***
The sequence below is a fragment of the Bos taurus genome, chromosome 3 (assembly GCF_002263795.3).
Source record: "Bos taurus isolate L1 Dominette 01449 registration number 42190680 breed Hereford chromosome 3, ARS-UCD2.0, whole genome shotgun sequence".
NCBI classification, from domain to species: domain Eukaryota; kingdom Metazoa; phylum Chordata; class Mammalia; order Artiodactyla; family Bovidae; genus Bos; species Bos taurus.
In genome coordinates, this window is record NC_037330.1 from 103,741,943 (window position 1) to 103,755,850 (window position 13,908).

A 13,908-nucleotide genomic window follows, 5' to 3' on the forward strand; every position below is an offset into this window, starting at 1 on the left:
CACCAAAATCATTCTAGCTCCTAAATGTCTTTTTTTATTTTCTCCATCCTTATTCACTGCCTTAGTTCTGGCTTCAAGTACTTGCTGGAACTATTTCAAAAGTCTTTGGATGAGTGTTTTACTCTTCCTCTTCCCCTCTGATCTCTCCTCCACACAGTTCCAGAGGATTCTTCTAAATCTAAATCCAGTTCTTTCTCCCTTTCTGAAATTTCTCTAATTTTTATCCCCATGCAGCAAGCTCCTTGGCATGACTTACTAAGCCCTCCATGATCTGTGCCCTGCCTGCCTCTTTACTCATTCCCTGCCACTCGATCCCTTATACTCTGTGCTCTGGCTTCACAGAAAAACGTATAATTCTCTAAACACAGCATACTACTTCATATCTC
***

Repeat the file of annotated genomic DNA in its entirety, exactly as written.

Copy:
The sequence below is a fragment of the Bos taurus genome, chromosome 3 (assembly GCF_002263795.3).
Source record: "Bos taurus isolate L1 Dominette 01449 registration number 42190680 breed Hereford chromosome 3, ARS-UCD2.0, whole genome shotgun sequence".
NCBI classification, from domain to species: domain Eukaryota; kingdom Metazoa; phylum Chordata; class Mammalia; order Artiodactyla; family Bovidae; genus Bos; species Bos taurus.
In genome coordinates, this window is record NC_037330.1 from 103,741,943 (window position 1) to 103,755,850 (window position 13,908).

A 13,908-nucleotide genomic window follows, 5' to 3' on the forward strand; every position below is an offset into this window, starting at 1 on the left:
CACCAAAATCATTCTAGCTCCTAAATGTCTTTTTTTATTTTCTCCATCCTTATTCACTGCCTTAGTTCTGGCTTCAAGTACTTGCTGGAACTATTTCAAAAGTCTTTGGATGAGTGTTTTACTCTTCCTCTTCCCCTCTGATCTCTCCTCCACACAGTTCCAGAGGATTCTTCTAAATCTAAATCCAGTTCTTTCTCCCTTTCTGAAATTTCTCTAATTTTTATCCCCATGCAGCAAGCTCCTTGGCATGACTTACTAAGCCCTCCATGATCTGTGCCCTGCCTGCCTCTTTACTCATTCCCTGCCACTCGATCCCTTATACTCTGTGCTCTGGCTTCACAGAAAAACGTATAATTCTCTAAACACAGCATACTACTTCATATCTC